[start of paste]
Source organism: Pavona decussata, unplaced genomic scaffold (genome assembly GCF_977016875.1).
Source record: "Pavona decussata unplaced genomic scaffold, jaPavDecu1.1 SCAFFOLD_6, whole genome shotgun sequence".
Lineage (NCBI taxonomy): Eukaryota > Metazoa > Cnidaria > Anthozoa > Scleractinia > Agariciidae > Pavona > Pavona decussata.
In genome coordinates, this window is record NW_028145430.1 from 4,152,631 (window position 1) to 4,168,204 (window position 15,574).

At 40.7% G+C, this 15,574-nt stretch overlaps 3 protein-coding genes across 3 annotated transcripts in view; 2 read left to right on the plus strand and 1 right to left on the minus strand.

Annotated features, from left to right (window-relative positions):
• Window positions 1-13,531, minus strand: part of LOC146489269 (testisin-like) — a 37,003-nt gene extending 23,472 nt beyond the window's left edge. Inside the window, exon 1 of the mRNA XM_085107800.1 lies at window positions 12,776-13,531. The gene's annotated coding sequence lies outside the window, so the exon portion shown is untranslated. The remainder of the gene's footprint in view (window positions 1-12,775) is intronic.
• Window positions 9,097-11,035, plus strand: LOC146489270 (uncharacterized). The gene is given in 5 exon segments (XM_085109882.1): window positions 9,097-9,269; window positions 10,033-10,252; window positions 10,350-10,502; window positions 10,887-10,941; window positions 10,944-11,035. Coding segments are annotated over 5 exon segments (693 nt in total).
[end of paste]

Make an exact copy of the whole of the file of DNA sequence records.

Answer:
Source organism: Pavona decussata, unplaced genomic scaffold (genome assembly GCF_977016875.1).
Source record: "Pavona decussata unplaced genomic scaffold, jaPavDecu1.1 SCAFFOLD_6, whole genome shotgun sequence".
Lineage (NCBI taxonomy): Eukaryota > Metazoa > Cnidaria > Anthozoa > Scleractinia > Agariciidae > Pavona > Pavona decussata.
In genome coordinates, this window is record NW_028145430.1 from 4,152,631 (window position 1) to 4,168,204 (window position 15,574).

At 40.7% G+C, this 15,574-nt stretch overlaps 3 protein-coding genes across 3 annotated transcripts in view; 2 read left to right on the plus strand and 1 right to left on the minus strand.

Annotated features, from left to right (window-relative positions):
• Window positions 1-13,531, minus strand: part of LOC146489269 (testisin-like) — a 37,003-nt gene extending 23,472 nt beyond the window's left edge. Inside the window, exon 1 of the mRNA XM_085107800.1 lies at window positions 12,776-13,531. The gene's annotated coding sequence lies outside the window, so the exon portion shown is untranslated. The remainder of the gene's footprint in view (window positions 1-12,775) is intronic.
• Window positions 9,097-11,035, plus strand: LOC146489270 (uncharacterized). The gene is given in 5 exon segments (XM_085109882.1): window positions 9,097-9,269; window positions 10,033-10,252; window positions 10,350-10,502; window positions 10,887-10,941; window positions 10,944-11,035. Coding segments are annotated over 5 exon segments (693 nt in total).